Scott McNealy, chairman and founder of Sun Microsystems, effectively passed the baton to Oracle CEO Larry Ellison on the first night of the software giant’s user conference in San Francisco last night, even though Oracle’s proposed acquisition of the systems vendor has yet to receive regulatory approval from the EC.
McNealy’s keynote possessed a valedictory tone as he reflected on the company’s technological achievements of the last 25 years. “We kicked butt, had fun, didn’t cheat, loved our customers, and changed computing forever,” he said.
He reiterated Oracle’s previous announcement that it would not only continue but increase investment in such Sun Microsystems technologies as low-energy processor SPARC, operating system Solaris and development platform Java.
The same goes for MySQL, the open source database that is reportedly the source of the EC’s concerns for the deal, McNealy said. “We are working with the authorities to help them understand that open source is exactly that,” he said. “I’m not sure why [the acquisition] is being held up.”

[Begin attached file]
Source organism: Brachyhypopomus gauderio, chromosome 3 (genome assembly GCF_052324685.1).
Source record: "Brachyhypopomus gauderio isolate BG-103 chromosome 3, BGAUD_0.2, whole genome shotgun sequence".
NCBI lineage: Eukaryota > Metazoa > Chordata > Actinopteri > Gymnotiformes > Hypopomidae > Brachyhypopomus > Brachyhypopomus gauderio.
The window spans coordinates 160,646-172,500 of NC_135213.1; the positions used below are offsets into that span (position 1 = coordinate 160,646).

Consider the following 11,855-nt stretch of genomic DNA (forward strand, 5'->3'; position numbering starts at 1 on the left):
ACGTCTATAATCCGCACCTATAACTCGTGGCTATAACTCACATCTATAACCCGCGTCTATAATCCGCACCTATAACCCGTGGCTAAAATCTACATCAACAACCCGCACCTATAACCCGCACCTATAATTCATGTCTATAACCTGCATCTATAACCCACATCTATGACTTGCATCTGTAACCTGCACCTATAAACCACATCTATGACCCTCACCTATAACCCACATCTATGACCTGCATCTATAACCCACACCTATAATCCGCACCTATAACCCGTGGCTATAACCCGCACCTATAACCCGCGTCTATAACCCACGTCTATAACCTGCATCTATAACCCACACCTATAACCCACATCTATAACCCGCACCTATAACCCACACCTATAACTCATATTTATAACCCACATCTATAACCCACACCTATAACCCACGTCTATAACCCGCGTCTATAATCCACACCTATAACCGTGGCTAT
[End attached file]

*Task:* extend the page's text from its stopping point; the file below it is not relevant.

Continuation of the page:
To underline Oracle’s commitment to Sun’s hardware business, meanwhile, McNealy called to the stage Larry Ellison, who he described as “my hero”.
Ellison took the opportunity to chide now-rival systems vendor IBM for allegedly contacting Sun customers to encourage them to switch following the announcement of Oracle’s offer. “If IBM wants to compete, we are happy to compete,” he said.
He said that the company had beaten IBM’s existing record for the fastest online transaction processing (OLTP) system with a combination of Sun hardware and Oracle database software. The record-breaking system took just 9 racks of kit compared to IBM’s 76, and used one sixth of the power. “I don’t know what a ‘smarter planet’ is,” said Ellison, referring to IBM’s recent green-focused marketing campaign, “but Oracle / Sun is focussed on making smarter computers, which consume less power.”
In his wrapping up, McNealy perhaps gave some inclination of his true feelings on Oracle’s putative acquisition of Sun. He said that in accepting Oracle’s offer, Sun’s board of directors had made a sensible choice, “given the alternative,” referring most probably to bankruptcy.